Amy is a woman in trouble. And she doesn't seem to care. (Maybe that is the trouble?) Never mind that she's a quickly aging divorcee living depressively and reclusively in her wealthy parents Connecticut home (she can't even sleep in late, what with all the constant remodeling racket), this woman has lost all interest in doing anything whatsoever with her hair, or even (gasp!) wearing nice dresses. Clearly, she has no idea that she's the star of an American female-targeted feature film.
But that's the thing about Hello I Must Be Going, a pretty subtle comedy from actor-turned-director Todd Louiso (Yes, he was the quiet nebbish clerk in High Fidelity with John Cusack, but he also directed Love Liza with Philip Seymour Hoffman) -- by violating the edicts of so much of what passes for women's films these days (you know them as "chick flicks"), Hello I Must Be Going sticks a landing as one of the more honest films that's actually about a grown woman in a good while.
Never mind that the film, for long stretches, actually appears to be in grave danger of shattering adrift like the ice flows in Griffith's Way Down East (lead actress Melanie Lynskey taking the Lillian Gish role, helplessly along for a seemingly doomed ride). It actually manages to course-correct with reasonable satisfaction, with certain small (by conventional movie standards) character revelations functioning as the last-minute Gish rescuer Richard Barthelmess (to complete the Griffith film analogy).
Once upon a time, native New Zealander Lynskey launched her career in the non-Kate Winslet leading role in Peter Jackson's much-adored Heavenly Creatures. Later in her prolific career, she appeared in a bunch of episodes of the Charlie Sheen sit-com "Two and a Half Men." If this shift is indicative of the film snob-friendly state of her career, then consider Hello I Must Be Going a nice, humble trek back into the realm of respectability -- something she doesn't have to feel guilty about the next morning (even if her character so often does).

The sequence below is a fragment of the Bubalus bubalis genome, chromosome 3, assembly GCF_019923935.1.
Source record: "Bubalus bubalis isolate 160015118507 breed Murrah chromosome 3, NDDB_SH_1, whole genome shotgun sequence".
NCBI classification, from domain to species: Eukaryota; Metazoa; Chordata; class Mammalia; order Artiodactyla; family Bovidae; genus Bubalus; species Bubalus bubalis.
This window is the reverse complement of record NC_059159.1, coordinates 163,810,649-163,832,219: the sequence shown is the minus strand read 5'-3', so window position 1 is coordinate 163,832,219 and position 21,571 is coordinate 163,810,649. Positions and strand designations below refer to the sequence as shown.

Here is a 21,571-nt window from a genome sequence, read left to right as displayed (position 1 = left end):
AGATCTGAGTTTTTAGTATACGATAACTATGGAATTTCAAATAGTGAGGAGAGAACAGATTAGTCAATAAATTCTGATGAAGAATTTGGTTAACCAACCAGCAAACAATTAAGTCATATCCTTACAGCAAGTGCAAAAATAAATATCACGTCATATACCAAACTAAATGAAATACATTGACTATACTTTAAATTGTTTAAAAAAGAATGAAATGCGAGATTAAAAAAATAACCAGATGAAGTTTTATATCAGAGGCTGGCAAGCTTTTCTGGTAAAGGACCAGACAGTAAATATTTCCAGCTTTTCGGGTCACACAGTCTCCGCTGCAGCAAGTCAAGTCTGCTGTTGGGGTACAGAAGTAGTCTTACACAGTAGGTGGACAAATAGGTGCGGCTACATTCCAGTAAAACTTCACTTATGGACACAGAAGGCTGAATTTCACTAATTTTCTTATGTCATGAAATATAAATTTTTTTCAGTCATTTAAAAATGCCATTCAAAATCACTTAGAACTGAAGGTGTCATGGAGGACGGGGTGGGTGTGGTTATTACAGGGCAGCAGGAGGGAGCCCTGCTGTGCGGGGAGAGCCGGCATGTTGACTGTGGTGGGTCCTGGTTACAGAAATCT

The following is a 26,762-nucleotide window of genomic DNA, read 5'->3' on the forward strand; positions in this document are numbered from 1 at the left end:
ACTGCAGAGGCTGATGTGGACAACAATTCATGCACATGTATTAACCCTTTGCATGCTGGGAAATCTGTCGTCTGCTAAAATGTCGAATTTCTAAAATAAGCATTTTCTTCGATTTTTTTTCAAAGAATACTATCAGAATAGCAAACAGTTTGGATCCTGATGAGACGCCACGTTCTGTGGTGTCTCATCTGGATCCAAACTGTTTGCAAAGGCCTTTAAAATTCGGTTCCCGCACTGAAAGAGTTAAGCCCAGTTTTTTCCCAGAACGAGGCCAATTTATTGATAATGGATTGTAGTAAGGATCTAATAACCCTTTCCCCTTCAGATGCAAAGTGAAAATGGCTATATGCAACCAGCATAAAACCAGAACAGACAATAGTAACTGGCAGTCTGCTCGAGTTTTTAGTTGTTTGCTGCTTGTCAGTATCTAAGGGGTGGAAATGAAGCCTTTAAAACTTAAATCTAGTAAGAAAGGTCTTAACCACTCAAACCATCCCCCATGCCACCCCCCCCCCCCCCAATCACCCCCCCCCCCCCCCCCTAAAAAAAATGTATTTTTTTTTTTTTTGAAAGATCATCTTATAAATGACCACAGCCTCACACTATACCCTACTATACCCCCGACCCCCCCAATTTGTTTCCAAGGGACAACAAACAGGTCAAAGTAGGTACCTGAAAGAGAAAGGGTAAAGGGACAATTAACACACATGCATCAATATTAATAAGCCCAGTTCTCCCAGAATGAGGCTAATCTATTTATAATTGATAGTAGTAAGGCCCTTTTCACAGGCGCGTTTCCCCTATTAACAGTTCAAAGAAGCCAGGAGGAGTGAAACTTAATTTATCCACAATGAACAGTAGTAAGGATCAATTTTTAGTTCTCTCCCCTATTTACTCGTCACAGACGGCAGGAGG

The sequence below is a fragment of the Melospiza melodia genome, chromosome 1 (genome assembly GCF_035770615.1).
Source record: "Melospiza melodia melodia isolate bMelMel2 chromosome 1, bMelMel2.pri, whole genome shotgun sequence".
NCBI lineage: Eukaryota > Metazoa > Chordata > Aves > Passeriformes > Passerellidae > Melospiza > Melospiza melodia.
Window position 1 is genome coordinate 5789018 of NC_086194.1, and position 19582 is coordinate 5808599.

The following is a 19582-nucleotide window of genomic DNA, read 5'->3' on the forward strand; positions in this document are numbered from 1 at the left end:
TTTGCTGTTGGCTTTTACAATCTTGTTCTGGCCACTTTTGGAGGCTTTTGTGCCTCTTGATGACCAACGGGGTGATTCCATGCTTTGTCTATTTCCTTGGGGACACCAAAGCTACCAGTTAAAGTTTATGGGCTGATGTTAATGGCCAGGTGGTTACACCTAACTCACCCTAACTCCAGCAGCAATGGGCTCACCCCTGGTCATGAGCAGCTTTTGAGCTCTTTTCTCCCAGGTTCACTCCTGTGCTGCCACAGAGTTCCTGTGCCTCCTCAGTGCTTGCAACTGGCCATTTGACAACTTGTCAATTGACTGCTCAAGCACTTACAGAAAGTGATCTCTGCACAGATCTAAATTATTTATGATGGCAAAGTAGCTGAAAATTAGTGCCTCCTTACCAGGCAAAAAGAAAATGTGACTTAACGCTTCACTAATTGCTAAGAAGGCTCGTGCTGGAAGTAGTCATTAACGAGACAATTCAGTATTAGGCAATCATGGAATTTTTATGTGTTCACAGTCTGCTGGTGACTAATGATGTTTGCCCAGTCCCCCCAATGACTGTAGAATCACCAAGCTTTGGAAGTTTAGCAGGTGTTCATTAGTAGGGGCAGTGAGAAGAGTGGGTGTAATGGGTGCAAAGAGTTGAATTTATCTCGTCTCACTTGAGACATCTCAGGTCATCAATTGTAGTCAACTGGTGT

All things considered, she's remarkably unafraid to embrace a certain scrunchy-faced non-glamour here, even if Amy at her most bottomed-out-frumpy is not unattractive. But let's put aside such superficial concerns. This is one movie about an adult woman who'd rather be lying in bed watching old Marx Borthers movies; someone that most anyone can relate to, putting a button on the zeitgeisty post-economic crisis malaise, and all that.
For 95 minutes, we follow Amy as she gradually makes the shift from stunted inactivity to a series of seemingly bad decisions. Some of these decisions result in comedy, fulfilling that certain chick flick humiliation quota, while others may or may not take us down a path of self-discovery, a wake up call for the pity partying dejected loser in all of us.
But not really. This is just a small movie about one woman who isn't even interested in getting it together, and does barely anything in the wake of that fact, yet manages to be worth watching anyhow. (Except for maybe one intentionally hard to watch scene that manages to actualize that aspect a little too well. It's when Amy ends up on some sort of cookie-cutter Girl's Night Out, having margaritas poured down her throat by shallow high school acquaintances only capable of saying "You go girl!" and "Wooooo!")
Hello I Must Be Going won't be anyone's favorite movie of the year. It can't be -- that would be too over-achieving for a film whose own internal logic too closely (at times, anyhow) resembles that of its lead character. But if one looks closely, one can maybe see that Louiso is quietly turning the click flick on its side if not its head, a subversive (if stealthy) little maneuver worthy of Amy's favorite fine mess makers, the Marx Brothers. In a slightly weird way, they both sing together to their crusty establishment cohorts:
I'll stay a week or two,
I'll stay the summer through,
but I am telling you,
I must be going.